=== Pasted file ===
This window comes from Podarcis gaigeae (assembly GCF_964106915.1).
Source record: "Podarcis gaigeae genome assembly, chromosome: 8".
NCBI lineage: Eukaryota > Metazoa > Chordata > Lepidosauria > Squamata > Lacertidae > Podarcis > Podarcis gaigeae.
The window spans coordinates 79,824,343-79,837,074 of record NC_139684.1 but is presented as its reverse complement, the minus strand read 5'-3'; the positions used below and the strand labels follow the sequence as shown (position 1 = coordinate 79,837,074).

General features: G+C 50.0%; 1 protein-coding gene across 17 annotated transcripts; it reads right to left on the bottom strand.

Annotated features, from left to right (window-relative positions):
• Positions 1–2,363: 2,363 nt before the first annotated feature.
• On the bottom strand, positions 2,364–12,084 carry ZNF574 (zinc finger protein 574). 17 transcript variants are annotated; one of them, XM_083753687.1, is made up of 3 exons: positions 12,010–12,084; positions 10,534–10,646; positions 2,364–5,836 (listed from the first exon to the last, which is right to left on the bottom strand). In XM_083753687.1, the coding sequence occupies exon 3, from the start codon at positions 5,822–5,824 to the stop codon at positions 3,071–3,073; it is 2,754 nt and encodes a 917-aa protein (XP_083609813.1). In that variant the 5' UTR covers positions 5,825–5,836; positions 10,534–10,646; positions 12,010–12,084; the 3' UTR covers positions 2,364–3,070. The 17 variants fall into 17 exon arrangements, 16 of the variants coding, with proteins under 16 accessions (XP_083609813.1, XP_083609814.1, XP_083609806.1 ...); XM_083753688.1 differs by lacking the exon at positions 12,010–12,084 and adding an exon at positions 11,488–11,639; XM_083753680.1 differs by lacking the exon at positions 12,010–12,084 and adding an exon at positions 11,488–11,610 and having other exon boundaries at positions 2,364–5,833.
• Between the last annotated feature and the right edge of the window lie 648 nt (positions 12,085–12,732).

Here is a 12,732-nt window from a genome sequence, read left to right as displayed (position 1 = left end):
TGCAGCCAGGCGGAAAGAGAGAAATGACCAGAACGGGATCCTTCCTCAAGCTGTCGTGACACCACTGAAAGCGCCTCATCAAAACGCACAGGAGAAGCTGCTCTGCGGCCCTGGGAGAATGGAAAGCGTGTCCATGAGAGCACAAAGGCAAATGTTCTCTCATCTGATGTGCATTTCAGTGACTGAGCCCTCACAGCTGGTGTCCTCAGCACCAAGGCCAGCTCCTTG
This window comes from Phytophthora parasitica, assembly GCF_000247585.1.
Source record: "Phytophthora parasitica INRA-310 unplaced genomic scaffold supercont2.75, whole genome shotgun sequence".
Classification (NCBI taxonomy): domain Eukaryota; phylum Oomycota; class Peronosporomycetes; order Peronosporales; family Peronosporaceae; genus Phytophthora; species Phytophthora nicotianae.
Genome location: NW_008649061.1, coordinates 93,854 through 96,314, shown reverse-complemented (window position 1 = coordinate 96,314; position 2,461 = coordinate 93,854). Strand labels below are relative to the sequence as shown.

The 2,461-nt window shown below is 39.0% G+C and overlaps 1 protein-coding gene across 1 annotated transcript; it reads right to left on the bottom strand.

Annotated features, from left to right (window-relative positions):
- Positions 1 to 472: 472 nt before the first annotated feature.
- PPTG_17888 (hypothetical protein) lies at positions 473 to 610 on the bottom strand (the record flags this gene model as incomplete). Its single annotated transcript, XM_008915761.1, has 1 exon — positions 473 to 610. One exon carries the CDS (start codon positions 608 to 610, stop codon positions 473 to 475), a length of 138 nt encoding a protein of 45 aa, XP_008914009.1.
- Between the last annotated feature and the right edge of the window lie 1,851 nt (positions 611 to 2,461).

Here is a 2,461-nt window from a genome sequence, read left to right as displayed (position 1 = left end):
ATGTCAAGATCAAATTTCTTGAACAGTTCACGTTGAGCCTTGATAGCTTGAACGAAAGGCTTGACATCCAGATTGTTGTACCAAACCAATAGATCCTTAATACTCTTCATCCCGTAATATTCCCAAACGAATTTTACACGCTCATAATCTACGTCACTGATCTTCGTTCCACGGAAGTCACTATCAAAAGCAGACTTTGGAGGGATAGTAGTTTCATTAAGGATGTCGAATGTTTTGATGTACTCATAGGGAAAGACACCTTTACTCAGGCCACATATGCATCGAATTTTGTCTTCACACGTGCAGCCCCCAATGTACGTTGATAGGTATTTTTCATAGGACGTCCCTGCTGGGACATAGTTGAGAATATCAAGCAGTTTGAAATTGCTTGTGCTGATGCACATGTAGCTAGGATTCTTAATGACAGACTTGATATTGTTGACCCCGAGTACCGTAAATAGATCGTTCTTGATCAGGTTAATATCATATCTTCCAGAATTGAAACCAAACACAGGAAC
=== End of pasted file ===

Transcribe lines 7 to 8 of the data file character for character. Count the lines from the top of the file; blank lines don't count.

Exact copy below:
• Positions 1–2,363: 2,363 nt before the first annotated feature.
• On the bottom strand, positions 2,364–12,084 carry ZNF574 (zinc finger protein 574). 17 transcript variants are annotated; one of them, XM_083753687.1, is made up of 3 exons: positions 12,010–12,084; positions 10,534–10,646; positions 2,364–5,836 (listed from the first exon to the last, which is right to left on the bottom strand). In XM_083753687.1, the coding sequence occupies exon 3, from the start codon at positions 5,822–5,824 to the stop codon at positions 3,071–3,073; it is 2,754 nt and encodes a 917-aa protein (XP_083609813.1). In that variant the 5' UTR covers positions 5,825–5,836; positions 10,534–10,646; positions 12,010–12,084; the 3' UTR covers positions 2,364–3,070. The 17 variants fall into 17 exon arrangements, 16 of the variants coding, with proteins under 16 accessions (XP_083609813.1, XP_083609814.1, XP_083609806.1 ...); XM_083753688.1 differs by lacking the exon at positions 12,010–12,084 and adding an exon at positions 11,488–11,639; XM_083753680.1 differs by lacking the exon at positions 12,010–12,084 and adding an exon at positions 11,488–11,610 and having other exon boundaries at positions 2,364–5,833.